written by: Shawn S. Lealos•edited by: Amy Carson•updated: 5/20/2011
The Canon XL1 gained popularity thanks to its high profile uses in movies such as "28 Days Later." While, over the years, cameras such as the Red have eclipsed the popularity of the Canon XL1 this Canon XL1 review looks at what value the camera still offers to independent filmmakers.
slide 1 of 6
Upon first inspection, the Canon XL1 looks to be a top of the line video camera for those looking for quality at an affordable price range. The camera comes seemingly stacked at its $4,000 price range, offering many of the same features of pricier models at a fraction of the cost.
When working on the Canon XL1 review, many features were tested and all passed as solid inclusions, specifically for the price. The white balancing is a one-touch system on the Canon XL1 that makes getting a quality picture easy. When pointed at a solid white object, such as a poster board, you only need hold one button and it will detect the perfect white levels for your shot.
Another solid feature for the Canon XL1 is the Stabilization mode. With just the flip of the switch, the camera offsets slight movements in hand held scenes with a quality stabilization technique.
The camera also offers a simple way to set F-stops and shutter speeds, all within reach of your finger tips while setting up your shots. A dial is used to set up the shutter speed and with the flick of the switch, you can adjust the F-stop speed as well. The camera makes all these features easy to use and make the camera a solid tool for a beginning filmmaker.
However, for more experienced filmmakers, there are better choices. Today, many cheaper options are available that trump the Canon XL1 in quality.
slide 2 of 6
slide 3 of 6
The Canon XL1 is a standard definition video camera. There are a number of cameras available in high definition for a fraction of the price of the Canon XL1 but the choice of which one a filmmaker needs is determined by what he wants in a camera.
While a cheaper HD Canon camera can run under $1,000, the camera will not have the features of the Canon XL1. While these smaller cameras will also offer the white balancing and ability to alter the shutter speeds, they are not as detailed and nowhere near as easy to change as the features on the Canon XL1.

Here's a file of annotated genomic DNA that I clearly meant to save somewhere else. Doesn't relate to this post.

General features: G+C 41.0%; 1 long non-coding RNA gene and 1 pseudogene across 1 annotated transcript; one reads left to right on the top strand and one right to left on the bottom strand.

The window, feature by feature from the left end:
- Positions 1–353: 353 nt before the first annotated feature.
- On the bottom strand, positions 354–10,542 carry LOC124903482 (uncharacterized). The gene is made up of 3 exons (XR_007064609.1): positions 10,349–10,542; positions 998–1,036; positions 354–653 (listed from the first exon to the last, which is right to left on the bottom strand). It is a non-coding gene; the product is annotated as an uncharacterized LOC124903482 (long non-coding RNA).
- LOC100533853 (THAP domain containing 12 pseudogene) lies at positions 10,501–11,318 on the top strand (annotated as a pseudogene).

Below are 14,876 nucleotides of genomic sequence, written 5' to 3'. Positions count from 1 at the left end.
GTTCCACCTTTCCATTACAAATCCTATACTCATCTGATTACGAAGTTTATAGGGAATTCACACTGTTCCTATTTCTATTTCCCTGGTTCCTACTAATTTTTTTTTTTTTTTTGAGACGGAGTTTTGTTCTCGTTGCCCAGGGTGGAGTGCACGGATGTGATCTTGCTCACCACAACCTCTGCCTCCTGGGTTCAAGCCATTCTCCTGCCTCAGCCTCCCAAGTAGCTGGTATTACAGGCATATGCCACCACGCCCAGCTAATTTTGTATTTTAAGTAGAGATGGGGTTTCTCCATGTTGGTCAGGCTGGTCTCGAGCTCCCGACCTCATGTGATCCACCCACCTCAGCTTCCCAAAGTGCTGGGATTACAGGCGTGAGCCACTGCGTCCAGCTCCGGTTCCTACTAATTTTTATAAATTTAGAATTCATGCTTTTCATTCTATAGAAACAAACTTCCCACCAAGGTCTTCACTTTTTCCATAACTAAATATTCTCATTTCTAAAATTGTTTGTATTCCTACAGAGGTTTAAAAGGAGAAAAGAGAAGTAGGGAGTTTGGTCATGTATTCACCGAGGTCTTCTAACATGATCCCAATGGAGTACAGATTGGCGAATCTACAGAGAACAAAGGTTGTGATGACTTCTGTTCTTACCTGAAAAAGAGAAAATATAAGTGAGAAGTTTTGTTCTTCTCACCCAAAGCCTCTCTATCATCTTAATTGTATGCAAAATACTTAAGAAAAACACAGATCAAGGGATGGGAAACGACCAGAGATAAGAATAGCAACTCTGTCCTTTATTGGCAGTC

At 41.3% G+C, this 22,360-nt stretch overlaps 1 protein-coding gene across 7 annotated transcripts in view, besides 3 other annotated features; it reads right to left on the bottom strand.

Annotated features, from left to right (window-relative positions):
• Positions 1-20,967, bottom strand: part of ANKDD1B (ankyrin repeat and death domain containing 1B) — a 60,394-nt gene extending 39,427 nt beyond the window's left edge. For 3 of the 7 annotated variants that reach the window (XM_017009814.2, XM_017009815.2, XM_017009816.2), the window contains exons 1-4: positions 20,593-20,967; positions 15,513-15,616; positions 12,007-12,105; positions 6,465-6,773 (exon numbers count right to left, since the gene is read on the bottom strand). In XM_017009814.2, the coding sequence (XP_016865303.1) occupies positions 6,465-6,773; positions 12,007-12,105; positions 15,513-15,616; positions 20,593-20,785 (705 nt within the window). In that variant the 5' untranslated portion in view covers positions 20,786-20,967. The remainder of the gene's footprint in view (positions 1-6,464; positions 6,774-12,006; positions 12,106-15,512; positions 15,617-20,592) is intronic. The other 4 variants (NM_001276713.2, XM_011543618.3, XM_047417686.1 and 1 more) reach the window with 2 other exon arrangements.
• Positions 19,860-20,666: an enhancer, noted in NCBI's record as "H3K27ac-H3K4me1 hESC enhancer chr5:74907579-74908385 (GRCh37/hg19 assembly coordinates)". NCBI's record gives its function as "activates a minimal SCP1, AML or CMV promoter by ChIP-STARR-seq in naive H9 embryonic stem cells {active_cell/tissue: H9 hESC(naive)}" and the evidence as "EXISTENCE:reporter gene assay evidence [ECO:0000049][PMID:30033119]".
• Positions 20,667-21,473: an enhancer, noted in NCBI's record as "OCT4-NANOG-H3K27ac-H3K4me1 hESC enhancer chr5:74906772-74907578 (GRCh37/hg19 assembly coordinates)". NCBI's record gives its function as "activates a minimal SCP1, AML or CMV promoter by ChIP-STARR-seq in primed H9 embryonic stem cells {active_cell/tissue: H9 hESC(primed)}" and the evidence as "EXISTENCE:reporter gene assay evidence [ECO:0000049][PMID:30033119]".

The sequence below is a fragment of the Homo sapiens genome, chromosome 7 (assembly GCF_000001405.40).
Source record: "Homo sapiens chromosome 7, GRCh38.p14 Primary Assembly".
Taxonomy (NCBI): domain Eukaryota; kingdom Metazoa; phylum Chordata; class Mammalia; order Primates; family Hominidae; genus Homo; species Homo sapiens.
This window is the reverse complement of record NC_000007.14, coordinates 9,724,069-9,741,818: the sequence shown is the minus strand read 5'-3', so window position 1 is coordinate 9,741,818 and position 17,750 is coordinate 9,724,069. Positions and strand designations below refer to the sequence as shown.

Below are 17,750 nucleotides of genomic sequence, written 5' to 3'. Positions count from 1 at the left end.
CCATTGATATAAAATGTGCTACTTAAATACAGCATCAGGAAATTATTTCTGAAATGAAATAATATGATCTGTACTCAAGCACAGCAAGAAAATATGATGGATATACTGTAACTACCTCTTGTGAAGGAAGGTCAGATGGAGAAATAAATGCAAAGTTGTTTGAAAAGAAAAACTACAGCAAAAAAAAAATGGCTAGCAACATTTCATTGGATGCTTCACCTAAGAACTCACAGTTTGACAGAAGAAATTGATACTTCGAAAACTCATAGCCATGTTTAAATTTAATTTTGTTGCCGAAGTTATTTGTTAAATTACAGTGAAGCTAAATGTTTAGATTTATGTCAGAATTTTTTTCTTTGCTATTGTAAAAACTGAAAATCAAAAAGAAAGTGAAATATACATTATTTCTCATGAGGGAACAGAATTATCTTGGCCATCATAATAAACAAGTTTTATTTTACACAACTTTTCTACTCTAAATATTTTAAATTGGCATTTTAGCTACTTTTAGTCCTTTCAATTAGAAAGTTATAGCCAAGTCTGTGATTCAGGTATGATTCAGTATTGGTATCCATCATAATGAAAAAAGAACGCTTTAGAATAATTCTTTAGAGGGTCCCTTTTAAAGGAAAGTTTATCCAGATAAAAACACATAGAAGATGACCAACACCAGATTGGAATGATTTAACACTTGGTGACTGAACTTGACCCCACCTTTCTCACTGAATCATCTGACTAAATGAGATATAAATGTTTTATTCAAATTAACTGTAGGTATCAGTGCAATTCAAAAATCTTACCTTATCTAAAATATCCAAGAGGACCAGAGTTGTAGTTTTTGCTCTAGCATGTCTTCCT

It is also important to understand that while you can get a better quality picture with an HD camera, properly lit standard definition video can look just as good as anything shot on HD.
slide 4 of 6
Sample images comparing Canon XL1 to a Canon HD camera
slide 5 of 6
The biggest downfall to the Canon XL1 is the fact that it comes standard with a 16X zoom lens, which is also full frame and not widescreen. When a filmmaker is looking to market a finished film to a festival, not having made the movie in widescreen is a big downfall. The camera body can be purchased by itself and lenses bought separately but the lenses range anywhere from $700 up to $1,100 and are only offered in 3X zoom with the lack of the stabilization features.
Another problem for some filmmakers is the large size of the camera, making certain shots difficult to obtain. I do not have a problem with the size of the camera as it makes it easier to control.
There is an onboard microphone but, even with the windscreen, it is not a viable option for anyone wanting the best in sound quality. There are ports on the back of the camera to hook up a shotgun or lapel microphones and the tools to control the sound levels are also quite easy to find and use.
There are a number of lens filters available for the Canon XL1 at a reasonable price that increases the picture quality as well.
slide 6 of 6
Price to Value
The value of the Canon XL1 is based on the skill and quality of the filmmaker using it. The camera offers a lot of features that make it a great value for anyone wanting to shoot good quality video. However, a solid knowledge of lighting techniques as well as a strong knowledge of shutter speeds and lens control is imperative in making the video look as good as it can look.
It is also important to understand that the full camera is not the best choice for someone wanting to create quality films. The standard definition full frame lens should be avoided and, if possible, only the camera body should be purchased. A widescreen lens is also available, making your video look better and giving you more opportunity for success. Also, avoid the onboard microphone and stick with a separate tool when recording your audio.
The Canon XL1 is a great tool for independent filmmakers but needs to be tweaked to make it perform at the maximum potential for the consumer.